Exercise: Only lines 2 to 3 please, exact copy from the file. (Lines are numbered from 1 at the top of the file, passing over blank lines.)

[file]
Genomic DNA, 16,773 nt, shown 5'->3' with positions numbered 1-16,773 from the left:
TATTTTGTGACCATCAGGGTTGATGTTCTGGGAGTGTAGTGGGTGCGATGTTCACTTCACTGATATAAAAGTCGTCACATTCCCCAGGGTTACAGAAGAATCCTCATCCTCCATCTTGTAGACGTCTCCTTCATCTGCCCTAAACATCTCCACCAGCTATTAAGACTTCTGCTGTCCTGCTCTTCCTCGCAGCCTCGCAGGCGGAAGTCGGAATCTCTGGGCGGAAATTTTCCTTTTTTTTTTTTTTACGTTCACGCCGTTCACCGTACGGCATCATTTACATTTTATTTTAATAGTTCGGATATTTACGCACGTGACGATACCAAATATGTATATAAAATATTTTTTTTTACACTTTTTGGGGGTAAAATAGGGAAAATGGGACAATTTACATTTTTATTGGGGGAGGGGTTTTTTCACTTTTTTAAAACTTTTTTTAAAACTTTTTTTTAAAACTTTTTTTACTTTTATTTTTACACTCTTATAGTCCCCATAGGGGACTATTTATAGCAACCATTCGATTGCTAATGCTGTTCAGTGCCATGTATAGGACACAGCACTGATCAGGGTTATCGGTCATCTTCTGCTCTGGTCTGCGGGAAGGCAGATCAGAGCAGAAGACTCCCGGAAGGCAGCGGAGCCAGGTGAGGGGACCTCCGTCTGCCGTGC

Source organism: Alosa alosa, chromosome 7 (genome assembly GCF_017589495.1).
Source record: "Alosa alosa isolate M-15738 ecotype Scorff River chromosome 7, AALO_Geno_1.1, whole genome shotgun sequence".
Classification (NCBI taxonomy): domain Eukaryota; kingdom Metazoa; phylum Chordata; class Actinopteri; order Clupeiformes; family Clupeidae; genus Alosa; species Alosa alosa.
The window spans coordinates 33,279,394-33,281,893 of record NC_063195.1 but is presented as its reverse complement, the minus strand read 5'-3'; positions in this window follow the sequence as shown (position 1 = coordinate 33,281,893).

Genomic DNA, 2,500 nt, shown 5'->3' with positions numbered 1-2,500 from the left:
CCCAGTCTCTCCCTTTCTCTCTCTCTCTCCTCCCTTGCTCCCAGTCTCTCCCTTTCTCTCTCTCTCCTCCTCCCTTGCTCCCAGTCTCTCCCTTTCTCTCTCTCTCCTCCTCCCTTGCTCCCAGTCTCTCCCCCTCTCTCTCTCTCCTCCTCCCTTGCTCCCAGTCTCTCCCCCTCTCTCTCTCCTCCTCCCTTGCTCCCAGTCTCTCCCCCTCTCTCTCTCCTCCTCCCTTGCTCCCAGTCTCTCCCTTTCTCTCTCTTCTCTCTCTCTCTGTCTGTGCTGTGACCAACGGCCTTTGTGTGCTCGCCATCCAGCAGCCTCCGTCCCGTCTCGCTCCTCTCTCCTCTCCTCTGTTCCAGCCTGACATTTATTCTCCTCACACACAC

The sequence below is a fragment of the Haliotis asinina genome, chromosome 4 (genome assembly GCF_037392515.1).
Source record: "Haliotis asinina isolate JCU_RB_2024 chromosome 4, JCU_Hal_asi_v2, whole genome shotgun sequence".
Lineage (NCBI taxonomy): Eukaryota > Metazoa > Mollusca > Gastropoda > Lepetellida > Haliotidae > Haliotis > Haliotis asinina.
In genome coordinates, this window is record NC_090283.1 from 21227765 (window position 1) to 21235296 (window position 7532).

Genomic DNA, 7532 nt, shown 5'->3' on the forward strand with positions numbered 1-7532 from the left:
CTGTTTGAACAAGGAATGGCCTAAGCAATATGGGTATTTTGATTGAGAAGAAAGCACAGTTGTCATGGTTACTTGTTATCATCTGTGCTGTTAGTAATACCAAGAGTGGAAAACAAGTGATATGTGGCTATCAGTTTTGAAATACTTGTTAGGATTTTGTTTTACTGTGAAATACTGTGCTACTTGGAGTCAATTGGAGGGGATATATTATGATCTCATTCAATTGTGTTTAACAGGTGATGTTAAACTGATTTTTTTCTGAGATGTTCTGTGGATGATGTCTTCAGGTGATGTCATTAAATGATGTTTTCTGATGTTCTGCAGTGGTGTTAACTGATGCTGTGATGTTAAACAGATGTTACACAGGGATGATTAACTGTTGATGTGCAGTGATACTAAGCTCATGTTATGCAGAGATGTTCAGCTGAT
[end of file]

TATTTTGTGACCATCAGGGTTGATGTTCTGGGAGTGTAGTGGGTGCGATGTTCACTTCACTGATATAAAAGTCGTCACATTCCCCAGGGTTACAGAAGAATCCTCATCCTCCATCTTGTAGACGTCTCCTTCATCTGCCCTAAACATCTCCACCAGCTATTAAGACTTCTGCTGTCCTGCTCTTCCTCGCAGCCTCGCAGGCGGAAGTCGGAATCTCTGGGCGGAAATTTTCCTTTTTTTTTTTTTTACGTTCACGCCGTTCACCGTACGGCATCATTTACATTTTATTTTAATAGTTCGGATATTTACGCACGTGACGATACCAAATATGTATATAAAATATTTTTTTTTACACTTTTTGGGGGTAAAATAGGGAAAATGGGACAATTTACATTTTTATTGGGGGAGGGGTTTTTTCACTTTTTTAAAACTTTTTTTAAAACTTTTTTTTAAAACTTTTTTTACTTTTATTTTTACACTCTTATAGTCCCCATAGGGGACTATTTATAGCAACCATTCGATTGCTAATGCTGTTCAGTGCCATGTATAGGACACAGCACTGATCAGGGTTATCGGTCATCTTCTGCTCTGGTCTGCGGGAAGGCAGATCAGAGCAGAAGACTCCCGGAAGGCAGCGGAGCCAGGTGAGGGGACCTCCGTCTGCCGTGC

Source organism: Alosa alosa, chromosome 7 (genome assembly GCF_017589495.1).